Tag:Heat
Posted on: November 14, 2010 7:35 pm
Edited on: November 14, 2010 8:46 pm
 

10 games in, Heat struggle with identity

Ten games into the Era of the Triad for the Miami Heat, big questions have arisen, even as they show flashes of brilliance.
Posted by Matt Moore






The Heat has played 480 minutes of basketball under the Triad's new era of alleged greatness. And so far? The results have been less than incredible. Miami isn't a bad team. That's important to state right off the bat. It's nearly impossible to be a bad team with the kind of talent they've assembled. But if we're looking at them honestly, game by game, there are significant weaknesses on a team that some thought would compete for 72-10. And they go way further than just "they're getting used to each other."

But to ignore the good is to fall into a very easy trap these days: overreacting to the weaknesses of a team that still has a winning record and has been within range in each of its losses of pulling it out. It's based on an emotional reaction by some to the grandiose approach the Heat gave to announcing their new superteam, most notably Lebron's little television fiasco and the whole "rising from the floor like you're some sort of wrestling superstar" bit. For others? They're simply cashing in on the easy pageviews trashing the Heat garners.

So what have we learned, ten games in? That in terms of X's and O's, this team is superb inside the rotation and weak out (as in great 2-3-4, and weak out, 1 and 5), and mentally they're superb out and weak in.

The Flames On The Floor


Watching the Heat, it's not as if you're left with nothing positive. There's a ton that you look at with this squad and marvel at. Particularly, the fast break with these kinds of athletes. There have been several times in the Heat's first ten games where LeBron James or Dwyane Wade would slip out on the break off the outlet pass, forcing the defense to overreact in abject panic as they sprinted up the floor. As the defense turned concave to guard them from getting in the paint, they gave up the backdoor to the other one sprinting, only realizing what was happening as the alley-oop sailed over their heads. Furthermore, there is not a single team in the league that possesses their kinds of players in isolation. Dwyane Wade and LeBron James, man-up? Impossible to guard.

Those elements are why offensively, Synergy Sports has them pegged with shooting 62% in transition, in the top 10 teams in the league in that category, and 42% in isolation, which is in the top half of the league. The latter will almost undoubtedly rise as the season continues and 20% of their games aren't taken up by playing the best isolation defense team in the league in Boston, who constantly sends help.

Then there are the spot-ups. The Heat is the fourth best team in points per possession in spot-ups. You can probably figure out why. With LeBron James and Dwyane Wade driving and kicking to the perimeter, the defense is forced to collapse, and the Heat shooters find themselves wide open. This strategy is brilliant against teams that can't close out and don't have sound defensive principles. But against the good teams in the league, like the four teams the Heat have lost to? It's not working out so well. In wins, the Heat is shooting 45% from the arc. In losses? 31%. That's a huge difference in their games. But this element is greatly impacted by the absence of Mike Miller. Miller will have to be a better shooter than James Jones and Eddie House have been, particularly in the big games. If he's not, James and Wade will have to start taking more shots instead of jump-passing on so many plays that are contested.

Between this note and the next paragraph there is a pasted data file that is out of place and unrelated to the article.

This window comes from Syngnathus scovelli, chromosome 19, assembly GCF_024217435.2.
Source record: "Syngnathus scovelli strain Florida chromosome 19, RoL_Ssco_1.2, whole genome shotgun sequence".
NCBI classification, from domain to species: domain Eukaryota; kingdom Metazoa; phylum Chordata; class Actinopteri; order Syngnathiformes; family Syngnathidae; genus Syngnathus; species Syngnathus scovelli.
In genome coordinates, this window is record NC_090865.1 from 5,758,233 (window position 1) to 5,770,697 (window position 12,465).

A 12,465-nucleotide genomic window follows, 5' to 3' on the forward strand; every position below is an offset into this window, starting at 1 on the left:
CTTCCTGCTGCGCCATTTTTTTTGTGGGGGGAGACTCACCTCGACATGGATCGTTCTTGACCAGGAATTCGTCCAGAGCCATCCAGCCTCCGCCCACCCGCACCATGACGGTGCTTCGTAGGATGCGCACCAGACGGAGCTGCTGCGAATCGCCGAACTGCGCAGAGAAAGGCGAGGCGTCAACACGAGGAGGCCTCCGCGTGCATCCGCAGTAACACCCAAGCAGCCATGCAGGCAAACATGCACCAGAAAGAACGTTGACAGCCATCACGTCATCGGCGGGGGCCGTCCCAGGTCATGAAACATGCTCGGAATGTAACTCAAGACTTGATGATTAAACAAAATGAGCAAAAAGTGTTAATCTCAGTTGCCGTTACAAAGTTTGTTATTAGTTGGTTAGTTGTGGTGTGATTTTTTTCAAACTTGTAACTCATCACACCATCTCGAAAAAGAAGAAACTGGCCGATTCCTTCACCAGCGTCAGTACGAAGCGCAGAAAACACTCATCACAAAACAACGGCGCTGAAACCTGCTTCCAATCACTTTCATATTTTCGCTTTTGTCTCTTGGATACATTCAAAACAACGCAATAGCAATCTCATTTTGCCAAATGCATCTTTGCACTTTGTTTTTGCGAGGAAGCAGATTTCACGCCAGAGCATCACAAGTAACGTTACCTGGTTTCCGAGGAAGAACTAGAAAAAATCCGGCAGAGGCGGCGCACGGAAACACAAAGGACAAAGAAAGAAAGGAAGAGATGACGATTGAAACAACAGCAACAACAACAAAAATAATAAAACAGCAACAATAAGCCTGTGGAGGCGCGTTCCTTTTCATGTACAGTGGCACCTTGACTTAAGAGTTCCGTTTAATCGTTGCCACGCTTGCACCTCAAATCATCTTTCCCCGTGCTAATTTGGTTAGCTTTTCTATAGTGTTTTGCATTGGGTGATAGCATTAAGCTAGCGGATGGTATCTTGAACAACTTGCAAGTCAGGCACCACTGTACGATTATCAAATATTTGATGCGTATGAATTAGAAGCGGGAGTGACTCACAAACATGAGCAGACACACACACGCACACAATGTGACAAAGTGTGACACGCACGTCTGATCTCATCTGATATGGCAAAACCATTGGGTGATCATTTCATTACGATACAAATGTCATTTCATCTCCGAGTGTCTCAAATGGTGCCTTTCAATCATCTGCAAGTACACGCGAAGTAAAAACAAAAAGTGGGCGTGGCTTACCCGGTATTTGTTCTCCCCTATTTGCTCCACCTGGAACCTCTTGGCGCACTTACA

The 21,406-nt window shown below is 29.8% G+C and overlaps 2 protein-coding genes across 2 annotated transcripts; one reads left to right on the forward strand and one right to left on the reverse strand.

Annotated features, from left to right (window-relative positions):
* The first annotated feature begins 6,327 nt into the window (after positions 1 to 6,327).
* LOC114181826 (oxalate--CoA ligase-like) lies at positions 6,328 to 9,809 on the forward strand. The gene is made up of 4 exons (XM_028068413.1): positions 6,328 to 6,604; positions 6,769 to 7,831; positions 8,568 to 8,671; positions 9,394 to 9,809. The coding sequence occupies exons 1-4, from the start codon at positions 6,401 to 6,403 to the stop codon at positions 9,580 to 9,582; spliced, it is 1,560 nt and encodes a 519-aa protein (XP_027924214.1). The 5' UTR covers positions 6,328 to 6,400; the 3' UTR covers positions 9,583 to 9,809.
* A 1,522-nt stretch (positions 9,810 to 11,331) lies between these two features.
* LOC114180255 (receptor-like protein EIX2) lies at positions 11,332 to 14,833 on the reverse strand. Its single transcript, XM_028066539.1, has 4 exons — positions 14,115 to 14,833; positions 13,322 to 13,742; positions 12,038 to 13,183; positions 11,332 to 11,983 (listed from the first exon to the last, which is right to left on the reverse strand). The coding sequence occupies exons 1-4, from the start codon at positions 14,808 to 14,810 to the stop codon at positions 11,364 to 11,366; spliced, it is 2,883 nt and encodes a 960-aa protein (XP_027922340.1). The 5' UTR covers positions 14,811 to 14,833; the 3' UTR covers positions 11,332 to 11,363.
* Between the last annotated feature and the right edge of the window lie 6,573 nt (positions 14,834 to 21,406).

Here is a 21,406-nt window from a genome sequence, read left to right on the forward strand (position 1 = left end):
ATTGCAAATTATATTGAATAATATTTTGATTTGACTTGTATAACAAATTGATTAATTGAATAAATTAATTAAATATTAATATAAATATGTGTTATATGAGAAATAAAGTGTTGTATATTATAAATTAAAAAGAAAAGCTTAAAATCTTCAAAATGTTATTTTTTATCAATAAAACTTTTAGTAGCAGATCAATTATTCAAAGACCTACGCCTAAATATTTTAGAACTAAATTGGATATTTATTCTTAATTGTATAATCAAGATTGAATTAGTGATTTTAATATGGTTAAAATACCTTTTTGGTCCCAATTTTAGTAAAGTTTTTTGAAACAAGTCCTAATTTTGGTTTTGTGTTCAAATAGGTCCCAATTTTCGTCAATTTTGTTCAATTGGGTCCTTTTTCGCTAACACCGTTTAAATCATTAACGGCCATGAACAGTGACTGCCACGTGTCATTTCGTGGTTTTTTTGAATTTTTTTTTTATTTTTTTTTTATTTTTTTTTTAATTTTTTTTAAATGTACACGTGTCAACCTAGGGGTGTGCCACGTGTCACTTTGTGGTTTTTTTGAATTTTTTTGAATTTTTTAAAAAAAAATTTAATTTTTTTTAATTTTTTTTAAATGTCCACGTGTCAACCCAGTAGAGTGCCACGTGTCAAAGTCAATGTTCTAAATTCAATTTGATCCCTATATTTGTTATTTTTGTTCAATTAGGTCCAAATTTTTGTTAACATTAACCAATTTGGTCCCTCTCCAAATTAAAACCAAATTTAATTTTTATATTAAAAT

But that's an element that's not clearly a disaster. What is a disaster? Their point guard play and interior defense.

Carlos Arroyo is not getting it done. Period. Arroyo is shooting fine, at 49%. His turnover ratio is low, losing the ball on less than 10% of all possessions. But he's averaging 3.3 assists per 40 minutes, 1.8 per game. The only point guard playing 20 minutes a game who's been worse at creating or teammates is... Eddie House. The idea coming into camp and that Erik Spoelstra has turned to is to let LeBron James play point guard. Which seems like a terrific idea, him being the best player in basketball.

But James too often is simply trying to bowl over opponents. Against teams like the Celtics who have the book on him, he's forced either into jump passes that go wild, off-balance leaning layups that carom off front-rim, or charges. He's not creating masterful plays like Magic Johnson. He's just running towards the rim, jumping and then throwing it in a general direction. Playing point means managing the offense, not simply lighting a fuse and hoping the charges blow.

Mario Chalmers is not the answer, that's pretty clear. But it's hard to argue that having a younger, more aggressive point guard would really be a worse option at this point. At least Chalmers will be able to give a full effort versus Arroyo, who seems largely overwhelmed by the task at hand.